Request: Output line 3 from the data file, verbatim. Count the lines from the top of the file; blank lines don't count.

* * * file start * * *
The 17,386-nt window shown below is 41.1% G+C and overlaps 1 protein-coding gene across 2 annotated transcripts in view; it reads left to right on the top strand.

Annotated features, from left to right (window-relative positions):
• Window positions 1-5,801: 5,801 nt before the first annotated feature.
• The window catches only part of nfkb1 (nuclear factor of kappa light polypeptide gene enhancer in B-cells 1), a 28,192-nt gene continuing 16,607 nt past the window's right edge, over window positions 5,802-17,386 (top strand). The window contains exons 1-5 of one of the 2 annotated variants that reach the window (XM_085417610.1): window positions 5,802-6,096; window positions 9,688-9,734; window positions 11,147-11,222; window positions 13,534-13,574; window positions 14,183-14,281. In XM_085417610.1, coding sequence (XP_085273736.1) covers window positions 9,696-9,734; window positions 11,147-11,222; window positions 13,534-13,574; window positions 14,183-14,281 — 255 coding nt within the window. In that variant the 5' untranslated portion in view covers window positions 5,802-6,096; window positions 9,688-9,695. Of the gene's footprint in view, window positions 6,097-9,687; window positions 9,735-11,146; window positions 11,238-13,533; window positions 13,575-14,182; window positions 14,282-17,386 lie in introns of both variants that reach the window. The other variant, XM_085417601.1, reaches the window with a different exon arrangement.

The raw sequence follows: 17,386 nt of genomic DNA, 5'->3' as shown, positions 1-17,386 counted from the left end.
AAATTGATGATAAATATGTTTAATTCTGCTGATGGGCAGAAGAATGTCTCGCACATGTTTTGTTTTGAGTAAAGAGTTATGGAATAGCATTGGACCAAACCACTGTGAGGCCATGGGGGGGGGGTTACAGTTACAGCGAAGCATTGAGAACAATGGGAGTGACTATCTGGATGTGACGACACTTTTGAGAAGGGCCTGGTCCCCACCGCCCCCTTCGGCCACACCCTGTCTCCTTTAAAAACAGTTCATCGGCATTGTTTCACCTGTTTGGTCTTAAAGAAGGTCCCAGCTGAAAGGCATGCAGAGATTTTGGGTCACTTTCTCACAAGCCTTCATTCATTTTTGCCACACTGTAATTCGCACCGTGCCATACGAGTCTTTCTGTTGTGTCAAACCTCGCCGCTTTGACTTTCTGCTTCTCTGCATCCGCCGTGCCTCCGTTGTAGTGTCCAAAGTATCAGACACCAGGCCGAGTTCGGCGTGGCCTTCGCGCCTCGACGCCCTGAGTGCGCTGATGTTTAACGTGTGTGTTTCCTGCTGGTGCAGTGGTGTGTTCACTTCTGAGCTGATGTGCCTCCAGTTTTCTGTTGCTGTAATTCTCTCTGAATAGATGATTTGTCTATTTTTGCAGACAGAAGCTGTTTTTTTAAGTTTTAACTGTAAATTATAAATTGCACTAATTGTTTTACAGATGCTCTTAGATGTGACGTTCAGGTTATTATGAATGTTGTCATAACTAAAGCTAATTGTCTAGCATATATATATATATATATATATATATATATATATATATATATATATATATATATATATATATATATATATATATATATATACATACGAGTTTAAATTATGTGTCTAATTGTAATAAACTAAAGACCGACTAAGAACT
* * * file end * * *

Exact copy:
• Window positions 1-5,801: 5,801 nt before the first annotated feature.